Central and Eastern Europe in transition: prospects for sustainable development
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This dissertation seeks to describe and analyze the problem of environmental degradation in Central and Eastern Europe (CEE) in the context of international relations theory. Using the concepts of sustainable development and the theory of the commons, this analysis seeks to broaden understanding how the degradation occurred and how further degradation may be avoided in the future. It begins by explaining the global environmental debate, into which the states of CEE have not quite been incorporated. It then explains how, prior to the 1989 political changes in the Soviet bloc, the planned economies of CEE were characterized by an emphasis on heavy industry, high output, and the use of less energy-efficient fuels such as brown coal. The lack of a pricing mechanism to reflect relative scarcity of natural resources, along with the use of outdated industrial technology, both contributed to an overuse of natural resources. The effect on the environment has been significant. A survey of environmental pollution, as well as human health data which may be relevant, provides empirical evidence. Finally, a review of multilateral assistance to the region shows that the international community is taking a part in the attempt to set the region on a path to sustainable development, as well as to curb potential transboundary pollution and further degradation of "the commons."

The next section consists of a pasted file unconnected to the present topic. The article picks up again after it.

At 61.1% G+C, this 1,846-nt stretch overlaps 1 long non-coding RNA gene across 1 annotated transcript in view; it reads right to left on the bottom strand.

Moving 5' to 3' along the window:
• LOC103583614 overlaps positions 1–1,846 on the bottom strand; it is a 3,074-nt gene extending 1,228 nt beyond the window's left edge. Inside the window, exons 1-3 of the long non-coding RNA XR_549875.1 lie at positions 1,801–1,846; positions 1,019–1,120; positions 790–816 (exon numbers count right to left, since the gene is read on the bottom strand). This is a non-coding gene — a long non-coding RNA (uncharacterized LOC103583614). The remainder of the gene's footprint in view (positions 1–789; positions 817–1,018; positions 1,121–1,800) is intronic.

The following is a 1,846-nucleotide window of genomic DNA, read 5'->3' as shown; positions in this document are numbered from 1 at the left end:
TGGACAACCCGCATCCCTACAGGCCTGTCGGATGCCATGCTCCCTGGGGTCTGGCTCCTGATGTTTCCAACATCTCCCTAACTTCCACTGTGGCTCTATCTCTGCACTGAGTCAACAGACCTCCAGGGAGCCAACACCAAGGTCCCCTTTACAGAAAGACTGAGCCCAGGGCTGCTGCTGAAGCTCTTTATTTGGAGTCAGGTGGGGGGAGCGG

Thesis, MPhil Master of Philosophy
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